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KODIAK: Reindeer Surveyed Just in Time for the Holidays
Alaska Region, October 27, 2010
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Feral reindeer, Kodiak National Wildlife Refuge, Kodiak, Alaska.  G. Atwell/USFWS
Feral reindeer, Kodiak National Wildlife Refuge, Kodiak, Alaska. G. Atwell/USFWS - Photo Credit: n/a
Feral reindeer range in Kodiak National Wildlife Refuge, Kodiak, Alaska.
Feral reindeer range in Kodiak National Wildlife Refuge, Kodiak, Alaska. - Photo Credit: n/a

The Kodiak National Wildlife Refuge staff conducted an aerial survey for feral reindeer on Kodiak Island this past October.  Although reindeer have been informally counted during Alaska Department of Fish and Game (ADF&G) law enforcement flights, the Refuge’s effort is one of the first dedicated surveys for reindeer on Kodiak Island.  Sixty-four reindeer were spotted by McCrea Cobb and pilot Isaac Bedingfield on the one-day aerial survey of refuge lands.  Weather was an issue on the survey as winds did not allow the plane to cover the side canyons of the major valleys and patchy snow made it more difficult to see reindeer.  An estimated 300 reindeer currently inhabit the southwestern region of Kodiak Island, Alaska.  The population size has been stable in recent years.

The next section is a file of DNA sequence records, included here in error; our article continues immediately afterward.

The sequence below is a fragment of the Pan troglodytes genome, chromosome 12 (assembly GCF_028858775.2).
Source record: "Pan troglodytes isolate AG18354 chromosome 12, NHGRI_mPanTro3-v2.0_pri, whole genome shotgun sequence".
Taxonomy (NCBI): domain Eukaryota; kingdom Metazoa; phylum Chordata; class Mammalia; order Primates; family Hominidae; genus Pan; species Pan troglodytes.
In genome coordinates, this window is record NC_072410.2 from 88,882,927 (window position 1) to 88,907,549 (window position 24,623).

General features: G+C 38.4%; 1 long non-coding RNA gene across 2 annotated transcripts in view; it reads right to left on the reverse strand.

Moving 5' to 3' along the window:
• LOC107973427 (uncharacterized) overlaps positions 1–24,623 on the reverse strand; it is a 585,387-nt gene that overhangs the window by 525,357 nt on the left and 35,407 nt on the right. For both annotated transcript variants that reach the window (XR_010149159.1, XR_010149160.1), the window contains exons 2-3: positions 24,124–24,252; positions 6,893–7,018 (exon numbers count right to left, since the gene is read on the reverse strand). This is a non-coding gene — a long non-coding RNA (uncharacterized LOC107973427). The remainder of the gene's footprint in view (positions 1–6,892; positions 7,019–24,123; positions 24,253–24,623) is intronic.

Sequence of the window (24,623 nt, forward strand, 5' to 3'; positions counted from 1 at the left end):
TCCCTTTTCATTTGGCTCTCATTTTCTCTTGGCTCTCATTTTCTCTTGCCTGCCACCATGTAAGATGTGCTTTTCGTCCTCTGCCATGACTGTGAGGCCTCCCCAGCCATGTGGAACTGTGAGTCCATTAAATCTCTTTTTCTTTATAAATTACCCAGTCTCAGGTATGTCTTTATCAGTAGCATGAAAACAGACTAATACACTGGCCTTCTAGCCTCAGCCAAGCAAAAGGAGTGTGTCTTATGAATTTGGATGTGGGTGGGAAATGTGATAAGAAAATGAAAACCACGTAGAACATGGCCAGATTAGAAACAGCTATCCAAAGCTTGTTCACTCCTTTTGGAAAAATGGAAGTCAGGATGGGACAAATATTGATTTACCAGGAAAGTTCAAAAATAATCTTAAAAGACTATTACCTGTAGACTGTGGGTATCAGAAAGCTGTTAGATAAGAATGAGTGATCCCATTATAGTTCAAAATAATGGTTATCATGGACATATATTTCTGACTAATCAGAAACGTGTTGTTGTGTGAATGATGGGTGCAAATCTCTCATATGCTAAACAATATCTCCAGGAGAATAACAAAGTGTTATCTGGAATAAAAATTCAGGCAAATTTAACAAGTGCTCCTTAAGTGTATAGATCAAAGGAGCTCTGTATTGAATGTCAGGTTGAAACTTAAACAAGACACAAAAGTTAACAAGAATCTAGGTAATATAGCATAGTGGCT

Reindeer are not native to the Kodiak archipelago.  Thirty-two reindeer were introduced to the island in 1921 to provide economic and subsistence opportunities to residents of Akhiok.  In response to a lack of active husbandry, the reindeer population was declared feral and a no-limit open season was established by ADF&G in 1962.  Same-day airborne hunting was authorized in 2002.   In 2010, the Alaska Board of Game banned same-day airborne hunting, created a hunting season, and limited take to one reindeer per hunter.

 

The goal of Kodiak Refuge’s new study is to quantify annual reindeer population sizes to determine the influence of new hunting regulations on the reindeer population.  Refuge biologists plan to resurvey for reindeer after the calving season in June 2011, and then surveys will be repeated annually to assess trends in population and response to harvest management.  For more information on this project and other ungulate research being conducted at the Kodiak Refuge, contact McCrea Cobb, Wildlife Biologist (mccrea_cobb@fws.gov). 


Contact Info: McCrea Cobb, 907-487-0246, mccrea_cobb@fws.gov



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